Those would probably be our two strongest learning outcomes or themes within our program: the cultivation of that scholarly practitioner philosophy and the application of research to problem solving that it begets; and then the collaborative, interprofessional approach to solving the problems of practice that we face in education.

[] With so much diversity within each student cohort, how does the Ed.D. in Interprofessional Leadership at Kent State University ensure that it builds on each student’s unique professional background and serves all of its students’ individual professional goals?

[Dr. Kimberly S. Peer] That is a great question. That is, I believe, one of the great things about our core curriculum. It has been designed specifically for students to approach the course concepts and coursework through their own unique lens. For example, I teach the ethical leadership course in the program, and we have a project in that course that enables students to address a theory or decision-making model through the lens of their own professional practice, or through the lens of the professional practice they are striving to achieve. So, if they are an adjunct faculty member and they want to become a tenure-track faculty member, they might approach this project through a tenure-track faculty lens.

What Kent State’s program tries to do — and which I believe we do quite well — is help our students build a deep understanding of how problems within education transcend different disciplines, and that the frameworks for solutions to these problems can also transcend disciplines as a result. One does not have to be a formal educator to engage in and apply scholar-practitioner principles towards solving education-related or organizational problems. We want our students to take what they are learning in our classes and bring it to life in real-time in their work setting or their experience.

To provide another example, I have a student who works for an Air Force base as an HR professional. She is working on some professional development programming, and so her approach to the core coursework and assignments will be different than the approach of one of our other students who is a faculty member at a small liberal arts college.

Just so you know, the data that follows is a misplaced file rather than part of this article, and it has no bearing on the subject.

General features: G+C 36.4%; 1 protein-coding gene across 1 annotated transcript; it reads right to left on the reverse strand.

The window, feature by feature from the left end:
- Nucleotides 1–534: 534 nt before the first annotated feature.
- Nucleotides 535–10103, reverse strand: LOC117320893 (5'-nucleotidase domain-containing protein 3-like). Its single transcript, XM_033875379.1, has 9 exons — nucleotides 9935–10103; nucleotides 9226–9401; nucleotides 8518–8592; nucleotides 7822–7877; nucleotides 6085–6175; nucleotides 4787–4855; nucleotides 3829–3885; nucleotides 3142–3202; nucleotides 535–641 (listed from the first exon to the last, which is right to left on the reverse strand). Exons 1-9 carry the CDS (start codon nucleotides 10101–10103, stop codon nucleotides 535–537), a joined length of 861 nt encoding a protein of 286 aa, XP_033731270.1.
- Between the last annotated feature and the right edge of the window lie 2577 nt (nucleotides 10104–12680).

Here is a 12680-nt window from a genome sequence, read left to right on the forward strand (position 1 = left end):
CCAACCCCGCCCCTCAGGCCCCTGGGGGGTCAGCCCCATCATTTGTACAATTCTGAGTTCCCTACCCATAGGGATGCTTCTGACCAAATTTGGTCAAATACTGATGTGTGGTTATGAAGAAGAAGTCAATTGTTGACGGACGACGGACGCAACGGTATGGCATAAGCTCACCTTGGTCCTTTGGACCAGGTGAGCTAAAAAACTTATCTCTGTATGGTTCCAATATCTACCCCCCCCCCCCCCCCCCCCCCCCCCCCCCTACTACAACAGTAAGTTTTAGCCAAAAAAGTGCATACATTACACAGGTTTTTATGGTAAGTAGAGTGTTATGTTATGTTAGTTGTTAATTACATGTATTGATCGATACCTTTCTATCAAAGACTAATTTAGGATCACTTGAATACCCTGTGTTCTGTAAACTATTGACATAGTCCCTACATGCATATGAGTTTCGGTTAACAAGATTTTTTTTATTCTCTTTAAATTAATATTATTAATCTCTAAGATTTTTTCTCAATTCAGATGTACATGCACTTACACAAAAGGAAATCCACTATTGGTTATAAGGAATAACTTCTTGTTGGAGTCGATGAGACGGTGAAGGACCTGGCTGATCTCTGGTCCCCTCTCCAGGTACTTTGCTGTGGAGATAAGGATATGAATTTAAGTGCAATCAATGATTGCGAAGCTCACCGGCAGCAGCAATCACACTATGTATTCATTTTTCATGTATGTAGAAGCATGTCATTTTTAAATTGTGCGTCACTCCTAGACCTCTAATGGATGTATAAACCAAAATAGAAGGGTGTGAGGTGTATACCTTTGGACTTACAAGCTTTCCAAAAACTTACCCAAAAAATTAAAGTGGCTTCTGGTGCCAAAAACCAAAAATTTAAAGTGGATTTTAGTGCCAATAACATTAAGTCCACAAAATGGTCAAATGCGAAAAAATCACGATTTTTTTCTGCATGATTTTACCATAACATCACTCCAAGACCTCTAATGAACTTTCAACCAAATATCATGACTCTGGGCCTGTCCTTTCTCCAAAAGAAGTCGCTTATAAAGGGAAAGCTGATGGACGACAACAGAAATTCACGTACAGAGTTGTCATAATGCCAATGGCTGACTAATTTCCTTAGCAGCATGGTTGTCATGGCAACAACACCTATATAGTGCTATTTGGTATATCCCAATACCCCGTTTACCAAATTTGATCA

I believe that the core is one of the most illuminating parts of the program. Students get to interact with other professionals from such a wide range of backgrounds, and discuss the differences as well as the common threads between the problems of practice they face in their daily work. As a faculty member, I have learned so much from my students, and I truly enjoy reading their papers because it pushes me to think differently about the problems we face as educators and as leaders. That diversity has been a true asset to our program.

[] Kent State University’s Ed.D. in Interprofessional Leadership is offered fully online. Could you please elaborate on the online learning technologies that this program uses to deliver course materials and facilitate interactions between students and faculty?

[Dr. Kimberly S. Peer] We use the Canvas system for our course delivery and for all student-instructor and peer-to-peer engagement. This program is 100 percent online and asynchronous, and was developed with the Division of Distance Learning at Kent State University. We worked closely with our distance education experts at Kent State to ensure consistency across all courses within the Ed.D. program, and to ensure that students have a seamless and easy experience navigating through not only the courses but also through discussion boards, assignments, and ways of accessing faculty advising and staff support.

While the required components of the program, such as course lectures and discussions, are all asynchronous to maximize flexibility for our students, the vast majority of whom work full-time while pursuing their degree, our faculty members host virtual office hours and we have many avenues for synchronous communication through Canvas and also through Microsoft Teams.